Buy them55
    Lease them36
    Work at a friend's place4
    Go to a study centre with facilities5

    Table 2: (N = 66)

    Whilst students indicated the above responses, some ambivalence is evident since thirty-five per cent of those who had selected options as shown above also indicated that they would like to travel to attend conventional classes.


The items requiring qualitative responses were analysed and summarised to produce qualitative themes as described and discussed below. The most frequent criticism about the program noted by students was that not enough time was given for familiarisation with the medium. Technical concerns remain the main issue for a large number of students. When asked to reflect on their initial experience of using the BBS, students recalled:

Student perceptions

In regard to the question which requested students to provide further comment on whether provision of electronic facilities is useful or necessary, the main theme appears to be that students should be given a choice of selecting the modes of study which they prefer. On the whole there is a very positive response to the use of electronic communications or computer mediated delivery of courses provided that a high level of support is available to alleviate problems such as inadequacies of software and the system's ease of use. Although students generally agreed that the use of the BBS seemed to emerge as a medium - that if integrated well into the course - can contribute significantly to a better, more student centred learning climate, their frequent comments indicated high levels of frustration in relation to the technical and structural problems encountered.

Respondents suggested various ways to overcome problems reported above. Specific solutions included: better technical support - online help; clear instructions to guide students through installation of modems and how to connect to the BBS; several hands on workshops for familiarisation with the medium before students have to do it on their own; standardisation of equipment ie. faculty to recommend certain brands of modems and communications software with clear instructions for installation; and ensure that down time was minimal. Students felt that unless these problems are alleviated, the conceptual advantages the medium has to offer will not eventuate.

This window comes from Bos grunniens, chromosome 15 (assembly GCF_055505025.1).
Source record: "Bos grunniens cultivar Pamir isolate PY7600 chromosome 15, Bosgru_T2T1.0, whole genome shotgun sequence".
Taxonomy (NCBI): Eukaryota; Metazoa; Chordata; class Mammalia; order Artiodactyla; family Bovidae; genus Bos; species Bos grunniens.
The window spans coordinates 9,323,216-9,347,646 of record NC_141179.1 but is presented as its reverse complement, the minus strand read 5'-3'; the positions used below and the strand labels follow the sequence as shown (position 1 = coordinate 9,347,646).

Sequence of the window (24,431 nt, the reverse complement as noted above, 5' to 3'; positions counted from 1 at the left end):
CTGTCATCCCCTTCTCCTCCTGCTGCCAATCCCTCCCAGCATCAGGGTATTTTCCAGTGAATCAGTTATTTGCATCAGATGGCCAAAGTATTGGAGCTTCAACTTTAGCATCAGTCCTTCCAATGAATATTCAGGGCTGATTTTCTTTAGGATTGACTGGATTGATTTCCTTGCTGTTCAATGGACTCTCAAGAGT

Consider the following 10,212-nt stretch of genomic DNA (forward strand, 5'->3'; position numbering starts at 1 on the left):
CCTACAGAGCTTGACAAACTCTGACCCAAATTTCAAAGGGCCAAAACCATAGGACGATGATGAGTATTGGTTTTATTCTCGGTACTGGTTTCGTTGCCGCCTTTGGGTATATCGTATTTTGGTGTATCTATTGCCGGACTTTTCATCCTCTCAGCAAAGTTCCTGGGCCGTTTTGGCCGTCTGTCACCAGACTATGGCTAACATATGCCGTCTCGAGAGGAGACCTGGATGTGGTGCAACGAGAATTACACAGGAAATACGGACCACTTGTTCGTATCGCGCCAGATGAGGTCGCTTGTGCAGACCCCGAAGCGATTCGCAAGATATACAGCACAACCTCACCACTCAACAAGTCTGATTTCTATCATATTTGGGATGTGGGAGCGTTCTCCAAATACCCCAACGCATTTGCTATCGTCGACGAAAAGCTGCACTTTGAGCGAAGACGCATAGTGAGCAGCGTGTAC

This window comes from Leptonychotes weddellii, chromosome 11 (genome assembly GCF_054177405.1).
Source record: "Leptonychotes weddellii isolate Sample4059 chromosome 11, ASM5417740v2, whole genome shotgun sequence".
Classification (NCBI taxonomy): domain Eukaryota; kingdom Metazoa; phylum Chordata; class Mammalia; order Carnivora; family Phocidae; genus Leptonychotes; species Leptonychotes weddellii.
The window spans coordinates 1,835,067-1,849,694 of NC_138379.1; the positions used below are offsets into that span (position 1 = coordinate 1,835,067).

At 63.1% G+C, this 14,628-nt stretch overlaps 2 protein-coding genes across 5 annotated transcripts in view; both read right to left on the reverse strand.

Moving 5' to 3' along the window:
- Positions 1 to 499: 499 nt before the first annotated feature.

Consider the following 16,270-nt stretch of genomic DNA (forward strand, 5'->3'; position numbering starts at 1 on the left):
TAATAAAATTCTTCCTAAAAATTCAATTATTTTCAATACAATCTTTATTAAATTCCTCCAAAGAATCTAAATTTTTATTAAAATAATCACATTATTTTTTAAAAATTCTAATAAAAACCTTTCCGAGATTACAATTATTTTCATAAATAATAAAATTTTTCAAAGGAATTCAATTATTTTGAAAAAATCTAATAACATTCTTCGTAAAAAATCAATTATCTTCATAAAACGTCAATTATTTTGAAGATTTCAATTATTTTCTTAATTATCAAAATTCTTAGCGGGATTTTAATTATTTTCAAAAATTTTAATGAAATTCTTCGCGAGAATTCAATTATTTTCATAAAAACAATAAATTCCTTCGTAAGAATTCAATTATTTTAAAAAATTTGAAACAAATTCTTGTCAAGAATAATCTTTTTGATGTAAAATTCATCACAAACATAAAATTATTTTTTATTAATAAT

Conclusions and implications

This report has encapsulated the excitement, positive perceptions of the value of electronic communications and student's willingness to pay for such services. At the same time though student comments reveal fairly high levels of frustration that have accompanied early attempts at making effective use of the BBS. Students realised the benefits of the ability to use electronic communications as it allows them to become actively engaged in a community of people sharing and creating information. These students were excited by the fact that they can draw on new kinds of resources to experience new kinds of learning opportunities, and to work flexibly with materials in shaping educational experiences fitted to their needs. Since it was compulsory within this course that students had to use the BBS, students really did not have a choice in whether to use this technology or not. However, despite the frustrating experience, most of them managed to cope and with the exception of a minority of students, and most are now ready to use email and the Internet.